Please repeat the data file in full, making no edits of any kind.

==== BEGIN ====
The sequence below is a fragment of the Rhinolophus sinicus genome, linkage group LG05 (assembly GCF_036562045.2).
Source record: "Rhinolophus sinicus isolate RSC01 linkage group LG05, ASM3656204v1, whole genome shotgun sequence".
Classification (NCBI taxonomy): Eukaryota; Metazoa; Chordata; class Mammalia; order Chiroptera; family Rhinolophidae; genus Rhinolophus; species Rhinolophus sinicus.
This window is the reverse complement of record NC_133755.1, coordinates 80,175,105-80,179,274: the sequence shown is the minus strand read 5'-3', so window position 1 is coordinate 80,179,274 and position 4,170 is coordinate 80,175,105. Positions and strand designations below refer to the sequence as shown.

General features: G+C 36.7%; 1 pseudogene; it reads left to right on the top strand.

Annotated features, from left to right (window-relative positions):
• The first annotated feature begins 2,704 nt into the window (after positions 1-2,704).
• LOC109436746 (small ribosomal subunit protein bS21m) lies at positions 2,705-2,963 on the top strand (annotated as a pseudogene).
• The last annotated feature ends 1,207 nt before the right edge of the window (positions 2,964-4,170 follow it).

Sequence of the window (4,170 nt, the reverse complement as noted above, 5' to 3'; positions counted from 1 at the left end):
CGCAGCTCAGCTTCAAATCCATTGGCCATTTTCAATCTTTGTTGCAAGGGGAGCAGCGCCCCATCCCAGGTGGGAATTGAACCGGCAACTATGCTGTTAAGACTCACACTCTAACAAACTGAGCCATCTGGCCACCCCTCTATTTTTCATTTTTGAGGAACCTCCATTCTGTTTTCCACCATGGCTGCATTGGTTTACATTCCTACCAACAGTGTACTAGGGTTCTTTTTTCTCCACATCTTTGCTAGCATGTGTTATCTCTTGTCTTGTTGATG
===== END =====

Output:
The sequence below is a fragment of the Rhinolophus sinicus genome, linkage group LG05 (assembly GCF_036562045.2).
Source record: "Rhinolophus sinicus isolate RSC01 linkage group LG05, ASM3656204v1, whole genome shotgun sequence".
Classification (NCBI taxonomy): Eukaryota; Metazoa; Chordata; class Mammalia; order Chiroptera; family Rhinolophidae; genus Rhinolophus; species Rhinolophus sinicus.
This window is the reverse complement of record NC_133755.1, coordinates 80,175,105-80,179,274: the sequence shown is the minus strand read 5'-3', so window position 1 is coordinate 80,179,274 and position 4,170 is coordinate 80,175,105. Positions and strand designations below refer to the sequence as shown.

General features: G+C 36.7%; 1 pseudogene; it reads left to right on the top strand.

Annotated features, from left to right (window-relative positions):
• The first annotated feature begins 2,704 nt into the window (after positions 1-2,704).
• LOC109436746 (small ribosomal subunit protein bS21m) lies at positions 2,705-2,963 on the top strand (annotated as a pseudogene).
• The last annotated feature ends 1,207 nt before the right edge of the window (positions 2,964-4,170 follow it).

Sequence of the window (4,170 nt, the reverse complement as noted above, 5' to 3'; positions counted from 1 at the left end):
CGCAGCTCAGCTTCAAATCCATTGGCCATTTTCAATCTTTGTTGCAAGGGGAGCAGCGCCCCATCCCAGGTGGGAATTGAACCGGCAACTATGCTGTTAAGACTCACACTCTAACAAACTGAGCCATCTGGCCACCCCTCTATTTTTCATTTTTGAGGAACCTCCATTCTGTTTTCCACCATGGCTGCATTGGTTTACATTCCTACCAACAGTGTACTAGGGTTCTTTTTTCTCCACATCTTTGCTAGCATGTGTTATCTCTTGTCTTGTTGATG